The Associated Press reports that the protests outside the U.S. Embassy in Tunis against an anti-Muslim film were met with tear gas and gunshots Friday, leaving two people dead, around 40 others injured and plumes of black smoke wafting over the city.

The Globe and Mail also reports that a Tunisian employee of the embassy with an injured leg was taken out by stretcher to an ambulance.

Today, the Department of State warned U.S. citizens against all travel to Tunisia.  It also announced that yesterday, it ordered the departure of all non-emergency U.S. government personnel from the country, following the attack on the U.S. Embassy in Tunis.  The airport in Tunis is reportedly open and U.S. citizens are encouraged to depart by commercial air. Read the new Travel Warning here.

This follows the September 12 ordered departure of all non-emergency U.S. government personnel from Libya, following the attack on the U.S. Diplomatic mission in Benghazi.

US Embassy Yemen: Protests Over Anti-Islam Movie Spread

The offending movie clip has now been viewed in YouTube 1,486,019. Viewers in Egypt and Libya are now blocked from viewing that video.  It has been ordered blocked in Afghanistan.  And the Pakistan Telecommunication Authority has reportedly scrambled to block the same video with Pakistani operators “proactively working to block the offending video “wherever it appears.”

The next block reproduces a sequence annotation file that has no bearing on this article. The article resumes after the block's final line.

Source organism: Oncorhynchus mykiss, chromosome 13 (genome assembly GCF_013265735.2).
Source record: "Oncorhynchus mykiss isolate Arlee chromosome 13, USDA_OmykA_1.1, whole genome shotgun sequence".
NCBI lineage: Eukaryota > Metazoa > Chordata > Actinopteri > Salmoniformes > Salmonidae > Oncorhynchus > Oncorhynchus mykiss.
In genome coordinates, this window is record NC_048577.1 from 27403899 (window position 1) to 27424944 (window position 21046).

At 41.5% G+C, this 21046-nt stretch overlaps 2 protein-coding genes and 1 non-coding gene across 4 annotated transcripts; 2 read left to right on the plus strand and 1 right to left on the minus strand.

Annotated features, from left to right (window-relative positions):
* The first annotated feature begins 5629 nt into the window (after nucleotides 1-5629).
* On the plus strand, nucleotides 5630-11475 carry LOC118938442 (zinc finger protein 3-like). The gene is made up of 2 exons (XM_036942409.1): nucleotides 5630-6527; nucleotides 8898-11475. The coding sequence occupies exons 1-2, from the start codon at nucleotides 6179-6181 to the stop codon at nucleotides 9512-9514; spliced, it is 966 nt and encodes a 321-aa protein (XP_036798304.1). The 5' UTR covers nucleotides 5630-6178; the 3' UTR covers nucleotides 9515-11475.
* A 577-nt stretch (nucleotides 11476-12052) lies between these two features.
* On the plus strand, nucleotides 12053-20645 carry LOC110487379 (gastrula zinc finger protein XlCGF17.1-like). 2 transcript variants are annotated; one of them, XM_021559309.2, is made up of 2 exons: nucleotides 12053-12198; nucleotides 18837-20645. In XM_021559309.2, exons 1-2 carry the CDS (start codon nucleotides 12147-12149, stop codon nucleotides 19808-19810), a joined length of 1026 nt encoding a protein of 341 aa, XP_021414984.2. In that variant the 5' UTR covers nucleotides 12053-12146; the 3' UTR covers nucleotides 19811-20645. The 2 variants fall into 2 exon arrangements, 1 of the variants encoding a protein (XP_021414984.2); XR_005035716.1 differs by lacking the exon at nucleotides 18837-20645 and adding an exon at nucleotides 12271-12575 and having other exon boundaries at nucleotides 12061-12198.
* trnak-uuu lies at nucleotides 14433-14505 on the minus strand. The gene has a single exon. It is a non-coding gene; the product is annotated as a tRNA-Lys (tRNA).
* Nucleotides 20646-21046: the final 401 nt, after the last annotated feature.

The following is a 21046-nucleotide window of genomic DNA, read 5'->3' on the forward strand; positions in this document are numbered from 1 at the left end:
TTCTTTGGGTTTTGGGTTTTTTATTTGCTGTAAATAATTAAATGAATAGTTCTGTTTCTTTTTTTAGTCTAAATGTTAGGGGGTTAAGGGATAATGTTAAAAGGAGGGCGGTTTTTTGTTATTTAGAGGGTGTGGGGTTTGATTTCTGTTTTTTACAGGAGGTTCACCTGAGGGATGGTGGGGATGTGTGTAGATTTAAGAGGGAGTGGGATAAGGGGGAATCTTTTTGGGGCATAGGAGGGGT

Since the protests still appear to be spreading, one has to wonder if anyone on the streets has even seen the clip or the movie or if they are now simply being fueled by rumors.

Reuters is reporting that demonstrators attacked the U.S. embassies in Yemen and Egypt on Thursday in protest at a film they consider blasphemous to Islam.

Hundreds of Yemenis broke through the main gate of the heavily fortified compound in the capital Sanaa, shouting “We sacrifice ourselves for you, Messenger of God”. They smashed windows of security offices outside the embassy and burned cars.

Our embassies in Kuwait, Oman, Jordan, Pakistan, Sudan, Jerusalem, Moldova, Nigeria, Algeria, Zambia, Burundi, , Tunisia and Zambia have also issued warnings of possible anti-American protests.  The protests have already spread to Iraq and Bangladesh.

Here is a clip via Al Jazeera English:

From Benghazi to Baghdad, violent protests are sweeping across the Middle East. The riots are in reaction to an anti-Islamic movie made in the United States. At the embassy in Sana’a, men attacked the US embassy and tore down its gates. And in Egypt, police fired tear gas to hold back the crowds. Charles Stratford reports.

If there are reasonable people left out there who can get howling mad without breaking all the dishes and burning down the house, can we please hear from them?  My heart is sick, take care everyone.